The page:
“If we look at the entrepreneurs’ histories of successful tech founders, the biggest results for many of these founders aren’t their first thing. It’s more like their third, or fourth, or fifth company. [that succeeds]Conwell said.
As Conwell, especially during tough economic times told on twitterAsset allocators tend to hoard money in what they see as “safe” investments. He said that’s exactly what the a16z is doing with his bet on Newman.
“Companies like Andreessen are only going to focus on a small pocket” [of opportunities] In which they know how to make money… it’s a play book. They know it works, it’s a playbook they can sell to their investors. It’s a playbook that they never change. It doesn’t matter, because even if they don’t change it, they are still winning,” Conwell said.
As far as vision goes, renovating the rental real estate market is not a unique idea. With over $100 million in venture capital investments, Common is a co-living company that plays the role of property manager across a suite of apartments and homes. Ironically, the startup operates one of the former WeLives, which was a WeWork hostel-like dorm on rental properties.
Co-founder Brad Hargreaves, who stepped down as the company’s chief executive less than two weeks ago, told TechCrunch over an e-mail that “Whatever you think of Newman, WeWork was innovative and in the category. defines it.”
“I believe we are going to see more ‘asset-heavy’ venture deals,” Hargreaves continued. “VCs (if you can even call them that these days) have a lot of capital to deploy, and it’s clear that massive change in some industries just won’t come through light-touch software innovation,” Hargreaves said. he said.
Also, Hargreaves indicated that Newman’s new deal is prosperous. The size of the check, he said, is “one hell of a preference stack to layer on a company like this,” explaining how Alliance Residential, which had 110,000 apartment units, was bought by Greystar for $200 million. was. FSV, which provides asset management services, is valued at just $6 billion and has 1.5 billion units and dozens of brands. He thinks it’s likely that the deal isn’t structured like a traditional venture deal, though it’s not clear what percentage of the check will be debt funding versus equity financing.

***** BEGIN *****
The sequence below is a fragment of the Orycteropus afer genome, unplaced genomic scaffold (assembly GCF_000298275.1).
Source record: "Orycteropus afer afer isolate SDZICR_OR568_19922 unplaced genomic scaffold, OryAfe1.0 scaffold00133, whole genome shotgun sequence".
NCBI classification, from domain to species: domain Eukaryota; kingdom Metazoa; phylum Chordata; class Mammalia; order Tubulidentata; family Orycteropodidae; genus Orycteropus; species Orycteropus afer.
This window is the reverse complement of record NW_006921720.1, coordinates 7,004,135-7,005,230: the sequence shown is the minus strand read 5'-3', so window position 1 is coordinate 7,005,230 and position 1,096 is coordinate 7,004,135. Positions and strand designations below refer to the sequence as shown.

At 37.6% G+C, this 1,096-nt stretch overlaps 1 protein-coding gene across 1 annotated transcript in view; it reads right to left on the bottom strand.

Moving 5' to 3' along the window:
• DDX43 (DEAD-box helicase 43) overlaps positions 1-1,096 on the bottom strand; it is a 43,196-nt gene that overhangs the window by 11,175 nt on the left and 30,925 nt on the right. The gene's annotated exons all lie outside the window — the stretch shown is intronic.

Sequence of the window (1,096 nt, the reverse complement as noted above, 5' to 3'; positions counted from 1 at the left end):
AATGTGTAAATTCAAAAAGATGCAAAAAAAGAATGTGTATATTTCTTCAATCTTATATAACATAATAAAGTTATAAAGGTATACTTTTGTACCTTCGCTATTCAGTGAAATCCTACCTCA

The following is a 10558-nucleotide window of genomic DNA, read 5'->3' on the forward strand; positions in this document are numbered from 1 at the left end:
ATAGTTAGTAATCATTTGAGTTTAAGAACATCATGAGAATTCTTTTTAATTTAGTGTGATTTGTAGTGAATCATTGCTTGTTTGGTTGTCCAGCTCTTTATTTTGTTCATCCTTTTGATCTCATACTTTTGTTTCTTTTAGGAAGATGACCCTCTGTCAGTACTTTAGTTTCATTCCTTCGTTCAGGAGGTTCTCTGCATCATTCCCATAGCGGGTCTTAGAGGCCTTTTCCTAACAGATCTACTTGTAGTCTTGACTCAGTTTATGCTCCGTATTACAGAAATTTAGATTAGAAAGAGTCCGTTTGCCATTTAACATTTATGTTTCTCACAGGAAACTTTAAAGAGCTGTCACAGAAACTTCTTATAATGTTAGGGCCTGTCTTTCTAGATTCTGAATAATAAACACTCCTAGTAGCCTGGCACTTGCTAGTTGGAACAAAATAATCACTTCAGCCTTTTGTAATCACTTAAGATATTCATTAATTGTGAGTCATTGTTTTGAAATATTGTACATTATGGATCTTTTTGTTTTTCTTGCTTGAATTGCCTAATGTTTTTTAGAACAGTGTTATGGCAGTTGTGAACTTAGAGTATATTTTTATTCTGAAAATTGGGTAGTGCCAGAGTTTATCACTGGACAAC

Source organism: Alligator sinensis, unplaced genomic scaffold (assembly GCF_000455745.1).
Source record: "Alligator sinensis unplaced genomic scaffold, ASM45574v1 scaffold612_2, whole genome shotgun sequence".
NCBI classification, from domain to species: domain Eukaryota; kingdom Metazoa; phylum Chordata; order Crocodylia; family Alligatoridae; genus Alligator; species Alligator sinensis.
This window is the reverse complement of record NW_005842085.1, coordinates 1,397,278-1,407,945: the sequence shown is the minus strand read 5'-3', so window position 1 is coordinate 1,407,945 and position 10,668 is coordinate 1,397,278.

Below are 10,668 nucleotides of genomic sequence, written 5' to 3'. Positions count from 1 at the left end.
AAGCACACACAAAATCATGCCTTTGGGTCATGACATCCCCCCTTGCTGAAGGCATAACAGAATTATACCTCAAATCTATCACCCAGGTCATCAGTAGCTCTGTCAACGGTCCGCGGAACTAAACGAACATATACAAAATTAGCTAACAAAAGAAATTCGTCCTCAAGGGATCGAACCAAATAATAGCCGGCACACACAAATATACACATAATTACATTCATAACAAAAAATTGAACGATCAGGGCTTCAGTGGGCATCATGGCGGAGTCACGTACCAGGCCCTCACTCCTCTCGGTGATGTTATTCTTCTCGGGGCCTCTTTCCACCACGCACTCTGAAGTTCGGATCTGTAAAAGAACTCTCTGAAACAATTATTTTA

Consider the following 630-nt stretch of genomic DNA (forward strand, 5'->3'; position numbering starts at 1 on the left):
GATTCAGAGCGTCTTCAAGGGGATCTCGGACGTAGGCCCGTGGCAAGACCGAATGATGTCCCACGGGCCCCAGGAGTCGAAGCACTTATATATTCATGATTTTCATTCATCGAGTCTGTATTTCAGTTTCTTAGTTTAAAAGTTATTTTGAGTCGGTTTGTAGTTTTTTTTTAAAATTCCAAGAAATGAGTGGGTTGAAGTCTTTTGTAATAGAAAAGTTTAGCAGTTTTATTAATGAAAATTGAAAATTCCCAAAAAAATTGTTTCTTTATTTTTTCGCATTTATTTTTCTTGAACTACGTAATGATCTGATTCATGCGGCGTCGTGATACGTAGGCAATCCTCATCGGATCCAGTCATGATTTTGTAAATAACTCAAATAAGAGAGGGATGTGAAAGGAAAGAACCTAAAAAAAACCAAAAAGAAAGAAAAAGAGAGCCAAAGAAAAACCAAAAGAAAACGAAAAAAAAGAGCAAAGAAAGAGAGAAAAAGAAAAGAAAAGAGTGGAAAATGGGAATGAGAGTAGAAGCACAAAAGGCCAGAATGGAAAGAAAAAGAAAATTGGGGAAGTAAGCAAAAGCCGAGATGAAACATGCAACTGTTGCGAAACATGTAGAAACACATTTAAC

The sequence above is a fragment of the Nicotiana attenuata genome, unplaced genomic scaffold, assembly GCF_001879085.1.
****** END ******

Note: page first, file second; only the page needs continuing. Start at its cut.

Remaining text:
Kate Brodock, Switch CEO and general partner at W Fund, called the deal “Disgusting.”
“It’s one of the biggest, most remarkable firms out there and I can’t understand,” Brodock said in an interview with TechCrunch. “It’s like someone woke up and they were like, How many boxes can I check that lead us backwards?”
Allison Byers, founder of Scrubius, a platform aimed at diversifying startups and making founders more enterprise-worthy, described feeling a muted rage.
“It is an undertaking of acceptance and almost learned helplessness. Or the kind of trauma we all experienced so much that it no longer has the same effect,” she told TechCrunch on Twitter DM. We have opened our eyes to the issues, but we are dealing with it forever.”
Byers said: “It’s really just a fact and I can’t let it consume my day”. [because] I have the usual load of female founders.